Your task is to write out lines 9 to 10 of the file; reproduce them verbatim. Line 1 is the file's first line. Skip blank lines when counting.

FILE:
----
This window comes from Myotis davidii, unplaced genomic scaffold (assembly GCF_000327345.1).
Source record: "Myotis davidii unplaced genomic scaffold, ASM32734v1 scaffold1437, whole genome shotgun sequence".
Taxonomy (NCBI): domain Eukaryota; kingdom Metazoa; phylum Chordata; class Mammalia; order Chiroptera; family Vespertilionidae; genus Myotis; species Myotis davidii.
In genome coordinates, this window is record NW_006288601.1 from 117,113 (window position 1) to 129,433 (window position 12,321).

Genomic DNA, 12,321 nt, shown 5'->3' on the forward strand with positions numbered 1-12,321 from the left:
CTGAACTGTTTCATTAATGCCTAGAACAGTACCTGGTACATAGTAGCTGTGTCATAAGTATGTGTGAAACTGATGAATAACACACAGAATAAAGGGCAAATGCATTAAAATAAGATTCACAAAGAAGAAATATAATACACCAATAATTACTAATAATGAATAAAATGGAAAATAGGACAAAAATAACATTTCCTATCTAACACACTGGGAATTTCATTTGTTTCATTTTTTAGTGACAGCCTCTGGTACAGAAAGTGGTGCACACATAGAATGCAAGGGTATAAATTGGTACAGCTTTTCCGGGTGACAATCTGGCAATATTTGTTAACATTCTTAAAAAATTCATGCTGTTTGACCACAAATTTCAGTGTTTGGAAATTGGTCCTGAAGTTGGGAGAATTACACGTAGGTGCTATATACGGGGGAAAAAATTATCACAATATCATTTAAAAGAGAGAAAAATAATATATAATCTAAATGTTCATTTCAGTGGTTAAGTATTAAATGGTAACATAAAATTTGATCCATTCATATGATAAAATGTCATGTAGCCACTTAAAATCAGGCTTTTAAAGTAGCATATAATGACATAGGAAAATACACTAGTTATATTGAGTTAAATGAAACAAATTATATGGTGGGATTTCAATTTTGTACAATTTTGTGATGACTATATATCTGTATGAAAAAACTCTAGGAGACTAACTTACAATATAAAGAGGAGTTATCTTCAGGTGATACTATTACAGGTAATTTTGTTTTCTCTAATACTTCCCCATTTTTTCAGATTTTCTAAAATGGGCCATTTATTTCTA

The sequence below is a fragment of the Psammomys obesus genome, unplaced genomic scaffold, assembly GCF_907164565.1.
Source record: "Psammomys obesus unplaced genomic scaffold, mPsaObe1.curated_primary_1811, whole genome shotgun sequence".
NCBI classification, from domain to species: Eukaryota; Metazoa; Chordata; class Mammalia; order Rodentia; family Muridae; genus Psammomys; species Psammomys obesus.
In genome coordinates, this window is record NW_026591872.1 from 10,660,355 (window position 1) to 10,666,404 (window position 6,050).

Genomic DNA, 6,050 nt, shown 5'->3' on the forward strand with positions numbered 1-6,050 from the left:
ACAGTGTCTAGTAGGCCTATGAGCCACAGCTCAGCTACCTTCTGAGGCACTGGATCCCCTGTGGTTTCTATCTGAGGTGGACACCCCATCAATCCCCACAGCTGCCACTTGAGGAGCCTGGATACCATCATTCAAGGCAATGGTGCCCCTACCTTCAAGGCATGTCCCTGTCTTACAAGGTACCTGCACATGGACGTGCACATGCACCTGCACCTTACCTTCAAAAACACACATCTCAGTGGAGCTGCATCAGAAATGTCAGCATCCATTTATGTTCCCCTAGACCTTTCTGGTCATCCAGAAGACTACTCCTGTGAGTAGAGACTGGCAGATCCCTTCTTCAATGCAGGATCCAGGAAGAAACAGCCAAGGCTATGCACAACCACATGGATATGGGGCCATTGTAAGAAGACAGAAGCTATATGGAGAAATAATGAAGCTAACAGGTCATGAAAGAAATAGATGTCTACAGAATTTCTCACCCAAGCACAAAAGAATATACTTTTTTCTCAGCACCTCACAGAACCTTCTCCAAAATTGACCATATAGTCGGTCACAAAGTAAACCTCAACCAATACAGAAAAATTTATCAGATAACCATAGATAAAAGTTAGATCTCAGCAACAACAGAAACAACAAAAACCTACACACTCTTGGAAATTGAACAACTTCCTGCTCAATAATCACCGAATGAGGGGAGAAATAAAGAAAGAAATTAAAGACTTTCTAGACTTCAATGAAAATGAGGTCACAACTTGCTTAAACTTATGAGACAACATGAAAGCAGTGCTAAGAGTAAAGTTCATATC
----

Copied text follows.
NCBI classification, from domain to species: Eukaryota; Metazoa; Chordata; class Mammalia; order Rodentia; family Muridae; genus Psammomys; species Psammomys obesus.
In genome coordinates, this window is record NW_026591872.1 from 10,660,355 (window position 1) to 10,666,404 (window position 6,050).